Now fast forward a couple more years and we had our first child.
I just remembered again wanting my child to have some of those same memories that I have I had, especially coming from a large family. I wanted her to have those memories, I said to myself that every year I'll make sure I take her back and forth to Fayetteville so she can see her family.
My daughter was about 7 months old and I remember this day, I was at work, and my siblings and I we have what we call family prayer. So every Sunday all six of us will get on the phone and we will talk to each other and we will pray and just talk about our lives because we all live in different cities.
This one was during the week, and my brother texted us and said I need you guys to call the conference line, so we call the conference line. He told us that my father had a massive stroke and they did not know if he was going to live or die. I still remember that moment sitting in my car and thinking what is going to happen.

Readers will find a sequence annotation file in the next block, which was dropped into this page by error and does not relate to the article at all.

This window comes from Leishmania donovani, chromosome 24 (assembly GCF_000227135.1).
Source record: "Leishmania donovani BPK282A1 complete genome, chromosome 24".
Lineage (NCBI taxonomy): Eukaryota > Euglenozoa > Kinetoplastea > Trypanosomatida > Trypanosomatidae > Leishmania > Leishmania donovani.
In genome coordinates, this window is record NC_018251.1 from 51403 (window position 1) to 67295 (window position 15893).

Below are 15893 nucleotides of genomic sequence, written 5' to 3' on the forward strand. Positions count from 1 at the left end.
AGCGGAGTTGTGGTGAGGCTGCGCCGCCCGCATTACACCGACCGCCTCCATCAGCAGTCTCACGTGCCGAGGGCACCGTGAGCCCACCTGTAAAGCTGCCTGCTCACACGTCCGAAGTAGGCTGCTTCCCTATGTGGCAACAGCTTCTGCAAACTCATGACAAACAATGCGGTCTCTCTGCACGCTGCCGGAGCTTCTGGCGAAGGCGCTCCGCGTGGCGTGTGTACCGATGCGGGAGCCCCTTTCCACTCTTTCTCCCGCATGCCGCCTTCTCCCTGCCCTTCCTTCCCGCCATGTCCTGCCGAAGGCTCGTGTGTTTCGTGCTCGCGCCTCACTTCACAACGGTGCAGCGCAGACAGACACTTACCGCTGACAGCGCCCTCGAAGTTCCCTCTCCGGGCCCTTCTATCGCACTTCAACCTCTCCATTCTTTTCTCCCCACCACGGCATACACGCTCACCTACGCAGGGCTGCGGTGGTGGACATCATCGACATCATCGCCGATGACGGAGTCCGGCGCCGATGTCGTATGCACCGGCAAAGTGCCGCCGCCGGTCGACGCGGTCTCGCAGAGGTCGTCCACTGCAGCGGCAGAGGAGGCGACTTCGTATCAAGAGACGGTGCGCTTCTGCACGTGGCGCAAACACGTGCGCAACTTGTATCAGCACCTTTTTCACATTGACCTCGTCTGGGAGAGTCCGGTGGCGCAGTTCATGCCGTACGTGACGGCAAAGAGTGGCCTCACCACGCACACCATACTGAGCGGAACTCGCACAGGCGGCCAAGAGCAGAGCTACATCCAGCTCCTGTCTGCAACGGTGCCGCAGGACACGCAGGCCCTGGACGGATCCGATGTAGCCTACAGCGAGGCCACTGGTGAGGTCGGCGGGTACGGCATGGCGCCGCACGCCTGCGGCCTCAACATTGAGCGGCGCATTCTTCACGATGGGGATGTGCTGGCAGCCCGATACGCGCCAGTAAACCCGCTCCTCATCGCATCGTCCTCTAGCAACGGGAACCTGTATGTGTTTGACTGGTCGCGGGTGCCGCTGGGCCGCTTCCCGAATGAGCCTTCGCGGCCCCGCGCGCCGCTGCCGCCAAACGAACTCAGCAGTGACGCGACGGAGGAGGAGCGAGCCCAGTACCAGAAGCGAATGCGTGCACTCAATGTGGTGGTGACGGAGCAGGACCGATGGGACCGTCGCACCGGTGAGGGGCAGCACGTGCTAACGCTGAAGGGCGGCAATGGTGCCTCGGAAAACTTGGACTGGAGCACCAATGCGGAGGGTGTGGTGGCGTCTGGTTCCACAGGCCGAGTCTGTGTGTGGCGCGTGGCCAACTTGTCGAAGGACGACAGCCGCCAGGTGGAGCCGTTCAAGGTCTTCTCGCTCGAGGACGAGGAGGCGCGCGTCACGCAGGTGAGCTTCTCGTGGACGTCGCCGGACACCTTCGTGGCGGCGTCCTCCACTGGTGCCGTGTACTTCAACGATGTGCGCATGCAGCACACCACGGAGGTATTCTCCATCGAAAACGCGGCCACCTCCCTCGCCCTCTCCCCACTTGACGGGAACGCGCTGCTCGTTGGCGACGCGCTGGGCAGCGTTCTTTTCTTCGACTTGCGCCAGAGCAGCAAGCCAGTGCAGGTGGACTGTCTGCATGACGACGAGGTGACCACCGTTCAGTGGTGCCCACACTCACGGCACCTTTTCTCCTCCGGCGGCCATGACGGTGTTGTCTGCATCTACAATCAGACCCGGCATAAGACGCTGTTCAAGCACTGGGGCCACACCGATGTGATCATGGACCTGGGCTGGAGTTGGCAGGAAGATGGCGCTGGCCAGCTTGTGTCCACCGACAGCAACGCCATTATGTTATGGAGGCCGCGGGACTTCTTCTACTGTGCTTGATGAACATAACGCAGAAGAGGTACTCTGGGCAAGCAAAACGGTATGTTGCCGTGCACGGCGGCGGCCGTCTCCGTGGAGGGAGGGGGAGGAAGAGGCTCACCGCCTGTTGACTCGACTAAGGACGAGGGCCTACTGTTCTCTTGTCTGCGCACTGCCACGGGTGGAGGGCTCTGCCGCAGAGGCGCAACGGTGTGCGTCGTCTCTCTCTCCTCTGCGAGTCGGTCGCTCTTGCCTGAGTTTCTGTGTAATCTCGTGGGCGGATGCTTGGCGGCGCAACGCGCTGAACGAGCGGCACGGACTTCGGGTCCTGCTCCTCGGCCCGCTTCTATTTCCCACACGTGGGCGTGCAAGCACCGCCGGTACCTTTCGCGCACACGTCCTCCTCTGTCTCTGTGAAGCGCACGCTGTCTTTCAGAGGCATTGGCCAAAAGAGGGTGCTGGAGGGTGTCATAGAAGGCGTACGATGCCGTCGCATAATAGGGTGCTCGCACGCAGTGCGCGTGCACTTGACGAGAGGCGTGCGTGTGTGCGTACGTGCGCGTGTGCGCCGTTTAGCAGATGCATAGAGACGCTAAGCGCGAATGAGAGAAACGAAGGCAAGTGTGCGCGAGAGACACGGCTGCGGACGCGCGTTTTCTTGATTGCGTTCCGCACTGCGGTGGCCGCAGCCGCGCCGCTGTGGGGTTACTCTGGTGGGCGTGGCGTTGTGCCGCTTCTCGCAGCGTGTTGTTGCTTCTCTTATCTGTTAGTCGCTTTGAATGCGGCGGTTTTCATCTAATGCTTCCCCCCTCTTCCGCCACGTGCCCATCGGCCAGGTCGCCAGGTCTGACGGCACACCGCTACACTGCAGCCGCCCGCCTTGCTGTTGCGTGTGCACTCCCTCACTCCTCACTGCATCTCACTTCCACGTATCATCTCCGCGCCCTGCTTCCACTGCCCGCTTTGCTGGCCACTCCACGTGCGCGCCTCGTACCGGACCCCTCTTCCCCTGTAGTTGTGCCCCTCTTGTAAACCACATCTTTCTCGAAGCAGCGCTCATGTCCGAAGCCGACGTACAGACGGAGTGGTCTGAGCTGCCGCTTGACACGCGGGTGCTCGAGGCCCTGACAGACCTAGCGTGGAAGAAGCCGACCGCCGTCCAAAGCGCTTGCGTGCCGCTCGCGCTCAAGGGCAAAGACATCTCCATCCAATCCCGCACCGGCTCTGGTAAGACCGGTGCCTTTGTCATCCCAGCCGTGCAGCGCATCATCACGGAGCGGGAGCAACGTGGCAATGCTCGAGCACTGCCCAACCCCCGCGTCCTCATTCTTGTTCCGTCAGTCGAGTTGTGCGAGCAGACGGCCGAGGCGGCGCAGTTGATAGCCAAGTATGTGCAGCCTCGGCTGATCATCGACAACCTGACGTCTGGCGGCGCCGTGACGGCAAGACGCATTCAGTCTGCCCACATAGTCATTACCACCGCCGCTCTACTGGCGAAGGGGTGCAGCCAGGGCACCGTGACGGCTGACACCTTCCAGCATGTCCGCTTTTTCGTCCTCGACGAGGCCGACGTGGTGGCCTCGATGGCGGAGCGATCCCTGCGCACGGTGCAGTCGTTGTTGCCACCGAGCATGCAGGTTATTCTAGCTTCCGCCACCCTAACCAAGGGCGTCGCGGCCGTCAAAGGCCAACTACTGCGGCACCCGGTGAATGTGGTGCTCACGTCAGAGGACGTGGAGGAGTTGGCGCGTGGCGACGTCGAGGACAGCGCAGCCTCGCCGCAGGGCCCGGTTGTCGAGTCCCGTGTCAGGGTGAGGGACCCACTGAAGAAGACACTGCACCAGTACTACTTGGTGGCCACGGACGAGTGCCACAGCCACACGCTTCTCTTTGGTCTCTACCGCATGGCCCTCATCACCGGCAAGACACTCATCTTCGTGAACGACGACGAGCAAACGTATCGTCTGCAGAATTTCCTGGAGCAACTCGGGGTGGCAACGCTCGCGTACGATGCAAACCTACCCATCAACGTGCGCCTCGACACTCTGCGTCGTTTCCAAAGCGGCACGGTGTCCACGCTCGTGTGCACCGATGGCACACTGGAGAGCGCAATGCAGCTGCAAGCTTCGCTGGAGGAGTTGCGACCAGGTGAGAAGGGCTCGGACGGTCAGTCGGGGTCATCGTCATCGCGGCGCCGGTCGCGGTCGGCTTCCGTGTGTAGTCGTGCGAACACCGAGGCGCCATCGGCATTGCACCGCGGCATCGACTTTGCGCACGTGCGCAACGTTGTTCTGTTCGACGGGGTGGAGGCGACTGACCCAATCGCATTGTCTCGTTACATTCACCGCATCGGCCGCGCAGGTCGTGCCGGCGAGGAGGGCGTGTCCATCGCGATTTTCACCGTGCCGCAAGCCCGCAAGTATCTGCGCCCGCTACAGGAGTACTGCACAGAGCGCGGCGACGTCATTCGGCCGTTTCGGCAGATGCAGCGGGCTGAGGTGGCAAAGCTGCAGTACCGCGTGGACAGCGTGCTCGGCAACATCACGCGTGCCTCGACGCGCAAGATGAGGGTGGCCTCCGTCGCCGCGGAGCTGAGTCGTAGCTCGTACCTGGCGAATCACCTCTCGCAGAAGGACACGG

I immediately call my husband and say I have to go home, so I buy a plane ticket, the next morning I fly home. I remember sitting in my father’s room, he was in ICU and at this moment, and he was still stroking. They did not know what the effects would be and what his life would be like. I wrote a prayer to God, and I remember asking God to heal my father; to not take my father, he needed to see my daughter live. He needed to be a part of her life, and I still have that.
So over the next couple of days we find out he is going to make it, but his life would be forever different.
The doctor said he has something called Aphasia, and that meant to us, to his life, that he knew the words he wanted to say but he lost his processing. Again, this is the man who gave me love through his words and can no longer do that.
The doctor said that he will know what he wants to say, and he's saying it in his mind but what you hear is gibberish, but he's going to think is that we’re the crazy ones, because he knows what he's going to say.
That is our life now with our father.
He regained some of his mobility but he still somewhat paralyzed on his right side. So our life now is funny, people say the best way to describe it is like playing charades. We have to guess at what he's trying to say, and it's always so hard because, again, that's the person that told me I love you through his words.